The Sun editorializes ("Best of Enemies" April 30) that the Fatah-Hamas decision to work together may doom peace-keeping efforts undertaken by the U.S. But the matter of recently renewed Jerusalem settlements by Israel and the U.S. response must not be overlooked.
Israel, to the embarrassment of President Obama, has initiated new settlement activity even in Jerusalem. This is an embarrassment to our president because Fatah had agreed to negotiate a "final" peace on condition that there be no new settlement activity, including in Jerusalem. Fatah agreed to negotiate with this condition on the table where President as Obama put it. Fatah has agreed to all the preconditions the U.S. had set.
Israel would not agree to stop settlement activity in Jerusalem and in fact began them anew.
President Obama responded to the new settlement activity by abandoning his own no-new-settlements requirement. Instead, President Obama is now calling upon Israel merely to show "restraint" with its new settlement activity.
The problem is not the failure of Fatah to negotiate. The problem is the Israeli unwillingness to restrain itself and instead to take ever more land, even at the risk of losing a (last?) chance to negotiate with Fatah. Renewing settlements in Jerusalem may mean the door to negotiations only with Fatah has closed, as Fatah and Hamas have now reached an Egypt-brokered accommodation.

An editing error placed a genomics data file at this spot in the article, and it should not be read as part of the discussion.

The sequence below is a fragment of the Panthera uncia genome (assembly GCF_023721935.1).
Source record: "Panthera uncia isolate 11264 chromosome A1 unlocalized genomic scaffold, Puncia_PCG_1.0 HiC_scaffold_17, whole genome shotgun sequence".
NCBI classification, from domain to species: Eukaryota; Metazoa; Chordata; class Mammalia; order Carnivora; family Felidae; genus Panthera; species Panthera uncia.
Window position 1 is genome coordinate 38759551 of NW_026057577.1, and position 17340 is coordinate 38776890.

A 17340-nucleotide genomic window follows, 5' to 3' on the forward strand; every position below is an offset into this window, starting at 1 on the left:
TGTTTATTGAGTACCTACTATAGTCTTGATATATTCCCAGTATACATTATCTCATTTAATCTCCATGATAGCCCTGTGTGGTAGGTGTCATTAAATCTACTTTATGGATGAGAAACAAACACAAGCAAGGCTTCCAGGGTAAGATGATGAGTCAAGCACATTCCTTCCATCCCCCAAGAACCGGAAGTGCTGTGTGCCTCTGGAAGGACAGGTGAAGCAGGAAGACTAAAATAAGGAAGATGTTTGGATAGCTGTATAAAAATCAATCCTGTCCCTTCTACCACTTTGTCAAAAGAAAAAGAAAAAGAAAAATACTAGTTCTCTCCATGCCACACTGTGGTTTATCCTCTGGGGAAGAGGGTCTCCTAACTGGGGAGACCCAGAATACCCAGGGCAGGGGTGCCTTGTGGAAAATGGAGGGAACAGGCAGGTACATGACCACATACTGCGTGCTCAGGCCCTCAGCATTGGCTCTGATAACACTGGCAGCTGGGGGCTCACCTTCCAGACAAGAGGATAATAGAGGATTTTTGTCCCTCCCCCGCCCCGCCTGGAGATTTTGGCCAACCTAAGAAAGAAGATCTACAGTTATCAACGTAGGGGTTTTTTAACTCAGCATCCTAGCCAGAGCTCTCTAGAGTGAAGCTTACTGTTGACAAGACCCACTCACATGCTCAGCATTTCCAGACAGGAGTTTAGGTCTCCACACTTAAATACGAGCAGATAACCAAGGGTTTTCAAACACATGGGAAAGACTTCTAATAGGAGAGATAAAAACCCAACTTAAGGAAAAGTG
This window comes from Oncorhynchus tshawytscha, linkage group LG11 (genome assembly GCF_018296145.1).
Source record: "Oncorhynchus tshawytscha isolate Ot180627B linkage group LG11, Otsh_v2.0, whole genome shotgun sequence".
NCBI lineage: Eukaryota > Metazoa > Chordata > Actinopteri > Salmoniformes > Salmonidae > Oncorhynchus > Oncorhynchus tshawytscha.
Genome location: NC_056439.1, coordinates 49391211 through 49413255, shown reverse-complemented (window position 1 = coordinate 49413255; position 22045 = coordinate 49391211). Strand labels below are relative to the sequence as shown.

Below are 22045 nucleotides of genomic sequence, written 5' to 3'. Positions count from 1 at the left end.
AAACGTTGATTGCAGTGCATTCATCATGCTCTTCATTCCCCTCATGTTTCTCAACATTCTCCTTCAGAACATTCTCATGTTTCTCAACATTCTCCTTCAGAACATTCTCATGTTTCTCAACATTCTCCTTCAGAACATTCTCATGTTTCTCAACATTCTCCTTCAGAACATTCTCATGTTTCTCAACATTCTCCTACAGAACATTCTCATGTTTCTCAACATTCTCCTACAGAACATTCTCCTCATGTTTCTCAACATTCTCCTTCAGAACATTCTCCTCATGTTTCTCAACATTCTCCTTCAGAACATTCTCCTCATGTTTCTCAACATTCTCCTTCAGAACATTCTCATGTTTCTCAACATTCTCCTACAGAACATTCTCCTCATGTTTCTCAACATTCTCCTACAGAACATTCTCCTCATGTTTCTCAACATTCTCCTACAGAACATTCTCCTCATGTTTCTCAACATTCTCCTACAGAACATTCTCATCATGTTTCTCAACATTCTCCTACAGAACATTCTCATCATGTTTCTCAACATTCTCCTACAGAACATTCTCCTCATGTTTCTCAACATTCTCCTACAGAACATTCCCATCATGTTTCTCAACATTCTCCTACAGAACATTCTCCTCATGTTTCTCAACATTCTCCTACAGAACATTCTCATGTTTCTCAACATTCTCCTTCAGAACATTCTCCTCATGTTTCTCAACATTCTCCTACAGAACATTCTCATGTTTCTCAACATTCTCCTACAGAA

As Egypt's energetic diplomacy shows, the Arab Spring is changing the arithmetic of Middle East diplomacy for everyone. The interim government in Egypt shows more agility and influence than the U.S., which, probably for U.S. internal political realities, continues to veto UN resolutions and even changes America's own announced statement of preconditions after one party had accepted them.
We, the U.S., must forthrightly, clearly and consistently support the rights of self-determination of the Palestinian people. If we continue to falter in this we may find ourselves pushed entirely to one side, as Egypt, Tunisia and other Arab states reassert their own desire and responsibility, to find an equitable solution between Israel and the Palestinians.
Richard B Cook, Cockeysville